Clarence Thomas, Whose Wife Fought Election Results, Warns Of Political Influence In Supreme Court

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Justice Clarence Thomas, whose conservative activist wife has battled to throw out the results of a legitimate presidential election, ironically warned in a speech Saturday that efforts to politicize the Supreme Court could compromise its credibility.

“You can cavalierly talk about packing or stacking the court,” Thomas told an audience Friday at a Salt Lake City hotel, the Guardian reported. “You can cavalierly talk about doing this or doing that. At some point the institution is going to be compromised.”

“By doing this, you continue to chip away at the respect of the institutions that the next generation is going to need if they’re going to have civil society,” he added, according to the Associated Press.

Thomas is one of six conservative justices on the court. His wife, Virginia “Ginni” Thomas, has come under heavy criticism for her involvement in activities leading up to last year’s Jan. 6 insurrection. She has also been criticized for her participation in the battle to throw out results of the presidential election because Donald Trump lost — a fight foes have labeled unconstitutional and one that could have ended up in her husband’s court.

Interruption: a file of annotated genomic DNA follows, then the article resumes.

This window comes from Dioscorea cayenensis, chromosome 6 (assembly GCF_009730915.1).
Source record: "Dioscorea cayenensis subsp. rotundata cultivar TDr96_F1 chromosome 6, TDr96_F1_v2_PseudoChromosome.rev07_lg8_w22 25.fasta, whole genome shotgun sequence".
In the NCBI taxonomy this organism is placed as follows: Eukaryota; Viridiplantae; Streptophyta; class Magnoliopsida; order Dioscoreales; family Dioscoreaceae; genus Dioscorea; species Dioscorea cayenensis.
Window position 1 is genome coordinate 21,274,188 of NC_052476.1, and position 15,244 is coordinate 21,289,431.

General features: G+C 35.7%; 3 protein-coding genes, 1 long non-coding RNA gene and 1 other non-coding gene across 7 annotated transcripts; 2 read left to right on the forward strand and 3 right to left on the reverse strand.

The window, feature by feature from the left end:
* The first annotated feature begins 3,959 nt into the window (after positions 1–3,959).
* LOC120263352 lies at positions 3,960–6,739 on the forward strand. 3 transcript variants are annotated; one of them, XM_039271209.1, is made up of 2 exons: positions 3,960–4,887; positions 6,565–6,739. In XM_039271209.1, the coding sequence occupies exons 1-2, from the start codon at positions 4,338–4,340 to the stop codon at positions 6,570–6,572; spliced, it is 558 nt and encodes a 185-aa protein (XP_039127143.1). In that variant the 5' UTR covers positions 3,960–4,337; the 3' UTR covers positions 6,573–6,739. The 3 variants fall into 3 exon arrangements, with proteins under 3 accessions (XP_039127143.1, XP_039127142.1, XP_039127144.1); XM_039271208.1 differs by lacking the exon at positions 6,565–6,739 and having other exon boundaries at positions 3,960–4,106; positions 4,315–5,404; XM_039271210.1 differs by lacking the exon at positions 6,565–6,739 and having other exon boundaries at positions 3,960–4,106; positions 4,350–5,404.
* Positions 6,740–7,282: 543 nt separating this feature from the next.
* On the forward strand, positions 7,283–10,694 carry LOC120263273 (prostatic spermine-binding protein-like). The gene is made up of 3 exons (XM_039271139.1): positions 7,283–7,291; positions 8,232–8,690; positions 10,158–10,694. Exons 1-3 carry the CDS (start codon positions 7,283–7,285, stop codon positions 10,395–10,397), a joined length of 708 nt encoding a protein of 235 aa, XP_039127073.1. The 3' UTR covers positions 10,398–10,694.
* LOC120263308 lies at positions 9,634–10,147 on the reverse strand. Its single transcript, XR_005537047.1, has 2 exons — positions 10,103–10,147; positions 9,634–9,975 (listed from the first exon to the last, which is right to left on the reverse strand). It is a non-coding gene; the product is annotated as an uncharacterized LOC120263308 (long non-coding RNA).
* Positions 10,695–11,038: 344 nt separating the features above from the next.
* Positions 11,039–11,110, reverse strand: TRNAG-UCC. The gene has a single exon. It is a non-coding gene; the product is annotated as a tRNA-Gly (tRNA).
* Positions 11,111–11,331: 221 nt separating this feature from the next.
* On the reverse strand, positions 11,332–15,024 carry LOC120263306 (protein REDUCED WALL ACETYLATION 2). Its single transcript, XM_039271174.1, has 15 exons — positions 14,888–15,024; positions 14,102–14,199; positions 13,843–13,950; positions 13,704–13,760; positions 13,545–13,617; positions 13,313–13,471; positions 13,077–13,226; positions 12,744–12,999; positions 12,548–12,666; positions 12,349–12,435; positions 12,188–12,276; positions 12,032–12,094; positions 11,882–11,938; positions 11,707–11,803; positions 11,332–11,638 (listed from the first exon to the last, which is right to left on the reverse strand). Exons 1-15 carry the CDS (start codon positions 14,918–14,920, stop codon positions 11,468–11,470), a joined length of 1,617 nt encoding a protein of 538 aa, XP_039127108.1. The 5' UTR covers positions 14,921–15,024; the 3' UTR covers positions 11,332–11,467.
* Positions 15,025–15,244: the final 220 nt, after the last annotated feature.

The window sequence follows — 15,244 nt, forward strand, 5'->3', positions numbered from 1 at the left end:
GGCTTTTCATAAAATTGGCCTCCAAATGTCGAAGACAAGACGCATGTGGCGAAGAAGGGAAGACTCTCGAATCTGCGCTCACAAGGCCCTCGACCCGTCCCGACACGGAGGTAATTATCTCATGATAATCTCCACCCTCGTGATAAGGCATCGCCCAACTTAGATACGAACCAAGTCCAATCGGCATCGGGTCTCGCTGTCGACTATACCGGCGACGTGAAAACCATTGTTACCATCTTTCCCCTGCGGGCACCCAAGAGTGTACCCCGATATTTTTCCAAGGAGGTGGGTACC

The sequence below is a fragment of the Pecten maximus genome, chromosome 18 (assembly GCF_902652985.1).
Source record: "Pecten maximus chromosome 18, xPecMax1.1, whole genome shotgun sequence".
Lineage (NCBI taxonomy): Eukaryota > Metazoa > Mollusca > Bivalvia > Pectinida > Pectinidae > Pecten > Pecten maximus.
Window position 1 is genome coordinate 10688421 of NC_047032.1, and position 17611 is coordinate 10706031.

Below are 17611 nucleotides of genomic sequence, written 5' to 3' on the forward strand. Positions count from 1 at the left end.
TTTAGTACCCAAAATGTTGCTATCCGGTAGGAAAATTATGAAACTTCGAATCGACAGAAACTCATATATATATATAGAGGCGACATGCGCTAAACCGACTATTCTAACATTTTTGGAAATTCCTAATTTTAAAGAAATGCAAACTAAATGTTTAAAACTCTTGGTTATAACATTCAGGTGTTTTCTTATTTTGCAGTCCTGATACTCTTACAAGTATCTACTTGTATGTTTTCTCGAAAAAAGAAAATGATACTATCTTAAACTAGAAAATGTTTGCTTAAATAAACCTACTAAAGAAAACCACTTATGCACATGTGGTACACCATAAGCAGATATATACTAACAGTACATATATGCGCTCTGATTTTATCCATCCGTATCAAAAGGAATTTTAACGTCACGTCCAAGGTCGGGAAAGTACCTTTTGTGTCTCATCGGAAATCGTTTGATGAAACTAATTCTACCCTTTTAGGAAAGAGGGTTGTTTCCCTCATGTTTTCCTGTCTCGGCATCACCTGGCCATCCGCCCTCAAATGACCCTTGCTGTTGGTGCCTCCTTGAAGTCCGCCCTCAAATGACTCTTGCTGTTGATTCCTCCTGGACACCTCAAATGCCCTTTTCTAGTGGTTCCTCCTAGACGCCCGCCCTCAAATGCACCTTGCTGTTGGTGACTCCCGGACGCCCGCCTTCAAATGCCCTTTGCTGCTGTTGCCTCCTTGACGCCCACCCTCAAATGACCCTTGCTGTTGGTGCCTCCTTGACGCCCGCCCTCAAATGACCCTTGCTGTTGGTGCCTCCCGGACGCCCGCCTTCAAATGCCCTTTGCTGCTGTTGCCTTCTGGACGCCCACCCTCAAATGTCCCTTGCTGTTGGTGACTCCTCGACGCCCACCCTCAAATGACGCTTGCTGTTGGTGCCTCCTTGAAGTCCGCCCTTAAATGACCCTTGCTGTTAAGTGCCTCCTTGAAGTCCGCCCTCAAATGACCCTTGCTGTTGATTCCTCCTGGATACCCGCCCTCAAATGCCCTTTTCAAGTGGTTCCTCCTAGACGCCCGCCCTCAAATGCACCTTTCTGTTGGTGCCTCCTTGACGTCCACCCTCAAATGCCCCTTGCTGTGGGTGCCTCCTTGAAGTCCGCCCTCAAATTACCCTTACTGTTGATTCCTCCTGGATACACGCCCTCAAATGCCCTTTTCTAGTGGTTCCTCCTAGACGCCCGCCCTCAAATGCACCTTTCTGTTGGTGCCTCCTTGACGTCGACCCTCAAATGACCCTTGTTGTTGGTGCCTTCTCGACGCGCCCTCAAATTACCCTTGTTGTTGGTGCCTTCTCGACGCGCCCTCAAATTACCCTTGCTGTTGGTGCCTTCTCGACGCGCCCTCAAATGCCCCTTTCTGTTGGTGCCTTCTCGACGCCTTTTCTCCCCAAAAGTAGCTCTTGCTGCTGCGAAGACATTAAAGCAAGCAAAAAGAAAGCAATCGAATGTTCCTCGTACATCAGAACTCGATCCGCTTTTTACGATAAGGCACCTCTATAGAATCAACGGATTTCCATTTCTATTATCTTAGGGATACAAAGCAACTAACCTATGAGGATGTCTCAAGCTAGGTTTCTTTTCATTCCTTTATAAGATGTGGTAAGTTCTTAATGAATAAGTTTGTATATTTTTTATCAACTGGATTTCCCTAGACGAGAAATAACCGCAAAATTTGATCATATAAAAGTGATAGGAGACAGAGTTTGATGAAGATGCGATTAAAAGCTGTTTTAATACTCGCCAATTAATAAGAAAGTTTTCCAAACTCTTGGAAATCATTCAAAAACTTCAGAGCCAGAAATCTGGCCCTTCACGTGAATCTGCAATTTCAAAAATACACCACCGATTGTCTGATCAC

She has also worked with right-wing groups that have brought cases to the Supreme Court.

Clarence Thomas dodged a question at the talk, sponsored by the Orrin G. Hatch Foundation, to respond to the controversy involving his wife. He simply called her a “good person” and blamed “tawdry” people in the media for attacking her and fueling division, the Salt Lake Tribune reported.

Thomas — who railed against the idea of expanding the number of justices on the court, which could dilute conservative justices’ power — did not express concern about right-wing influence in the court. He complained instead about the so-called “cancel culture” Republicans accuse progressives of creating.

He said he was “afraid, particularly in this world of cancel culture attack, I don’t know where you’re going to learn to engage as we did when I grew up.”

“If you don’t learn at that level in high school, in grammar school, in your neighborhood, or in civic organizations, then how do you have it when you’re making decisions in government, in the legislature, or in the courts?” Thomas asked.

As for grammar school, the conservative Florida state Legislature this week passed a highly controversial bill ― known as the “Don’t Say Gay” measure — forbidding instruction about gender identity in kindergarten through third grade.

Republican Gov. Greg Abbott also instituted a policy attempting to cancel parents’ gender-affirming care for their transgender children by defining it as child abuse. But a state judge early this month issued a temporary ruling blocking the move.



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